The weather has finally turned and it looks like spring may actually be here. The warming weather is also a sign that it is time to start to seeing what all of our work over the fall/winter has produced. The ciders that were started last fall have finished fermenting and are ready for some tasting! Although there has been lots of sampling throughout the winter now the cider is mostly done and ready for a more serious taste test. It was also an excuse to the enjoy the sun and sip some cider.
Most apples don’t make a great cider by themselves. The most interesting and complex ciders are usually made from the juice of multiple different apple cultivars. When we can, we still like to ferment each juice separately and mix them afterwards. Once we can taste which each cider tastes like, we have a better idea of what we want to blend together.
What do they taste like?
Much like wine doesn’t just taste and smell like grapes, cider doesn’t necessarily only taste like apples. We spent a day tasting, smelling and making notes on each cider. Some of the crabapple batches were noticeable different and unique but sometimes the differences between different ciders can be quite subtle. Don’t worry about being super specific, just think about what comes to your mind when you taste. Is it tart? fruity? Watery? The more you do it, you might even start to notice some specific flavours and aromas, maybe it reminds you a bit of strawberry and pineapple, or cloves and leather.
It can also be good to have a few people try the ciders. Sometimes somebody else will notice things that one person will miss. And sometimes maybe you can’t really think of anything to say about a batch. That’s okay! Don’t overthink it and try to have fun.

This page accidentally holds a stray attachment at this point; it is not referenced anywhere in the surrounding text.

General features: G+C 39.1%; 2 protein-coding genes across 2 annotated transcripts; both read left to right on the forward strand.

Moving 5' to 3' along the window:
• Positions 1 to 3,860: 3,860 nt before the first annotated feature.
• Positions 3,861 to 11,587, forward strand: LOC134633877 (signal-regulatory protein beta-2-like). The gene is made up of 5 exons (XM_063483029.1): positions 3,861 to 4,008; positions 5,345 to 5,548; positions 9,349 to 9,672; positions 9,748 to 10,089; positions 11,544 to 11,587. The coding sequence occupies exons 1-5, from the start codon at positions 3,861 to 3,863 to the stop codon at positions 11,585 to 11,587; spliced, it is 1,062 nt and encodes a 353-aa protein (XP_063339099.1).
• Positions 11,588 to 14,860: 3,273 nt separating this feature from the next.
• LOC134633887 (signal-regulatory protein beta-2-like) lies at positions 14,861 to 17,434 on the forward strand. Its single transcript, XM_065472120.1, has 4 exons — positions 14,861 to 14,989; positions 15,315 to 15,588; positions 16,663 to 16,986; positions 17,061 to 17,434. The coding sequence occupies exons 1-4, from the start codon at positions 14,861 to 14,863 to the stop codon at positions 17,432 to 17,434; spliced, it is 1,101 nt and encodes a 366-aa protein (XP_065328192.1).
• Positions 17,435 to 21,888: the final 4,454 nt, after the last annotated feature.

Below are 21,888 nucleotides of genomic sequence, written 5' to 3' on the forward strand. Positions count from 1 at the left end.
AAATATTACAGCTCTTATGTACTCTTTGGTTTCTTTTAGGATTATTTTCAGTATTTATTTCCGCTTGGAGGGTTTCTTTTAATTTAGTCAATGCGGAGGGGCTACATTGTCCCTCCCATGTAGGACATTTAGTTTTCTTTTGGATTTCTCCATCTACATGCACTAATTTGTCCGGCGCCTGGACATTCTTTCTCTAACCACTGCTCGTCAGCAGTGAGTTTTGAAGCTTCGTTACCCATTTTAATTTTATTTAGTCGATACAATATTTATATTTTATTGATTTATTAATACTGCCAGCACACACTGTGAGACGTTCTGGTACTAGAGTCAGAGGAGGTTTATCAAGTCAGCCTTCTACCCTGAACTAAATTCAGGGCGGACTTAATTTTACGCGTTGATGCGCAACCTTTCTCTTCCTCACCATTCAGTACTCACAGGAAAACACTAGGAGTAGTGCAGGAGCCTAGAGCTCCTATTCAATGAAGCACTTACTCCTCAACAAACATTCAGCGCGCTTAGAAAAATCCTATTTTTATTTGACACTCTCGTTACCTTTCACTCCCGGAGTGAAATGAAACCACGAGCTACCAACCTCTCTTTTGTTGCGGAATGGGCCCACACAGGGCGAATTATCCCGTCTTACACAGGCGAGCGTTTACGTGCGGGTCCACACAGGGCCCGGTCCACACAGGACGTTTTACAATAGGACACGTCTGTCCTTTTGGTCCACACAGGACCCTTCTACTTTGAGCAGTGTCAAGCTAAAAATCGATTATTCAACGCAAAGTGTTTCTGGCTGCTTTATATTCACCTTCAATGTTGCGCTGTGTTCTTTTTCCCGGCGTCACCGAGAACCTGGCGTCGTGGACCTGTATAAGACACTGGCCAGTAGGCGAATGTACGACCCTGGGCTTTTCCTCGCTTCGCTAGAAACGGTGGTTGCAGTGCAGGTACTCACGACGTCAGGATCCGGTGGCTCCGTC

Next step – blending
After we have notes on all the different ciders, it becomes like a puzzle. What is the best way to combine these flavours together? Which of these will mix well with the other fruit and ingredients we wan’t to play with? Sometimes the best way to figure this out it is to just mix some things together and see how it tastes, but at least with some notes on how each of them taste by themselves we can start our blending with some educated guesses. For example, if the aroma of a cider reminds me a bit of tropical fruit, maybe it would be a good base to add hops that will enhance this characteristic. Or, if a cider doesn’t really have much flavour it could be used to help balance out a batch that is really strong, or it could be a good base to add in some other fruit flavours. It’s up to you, and you can craft your cider to your specific tastes.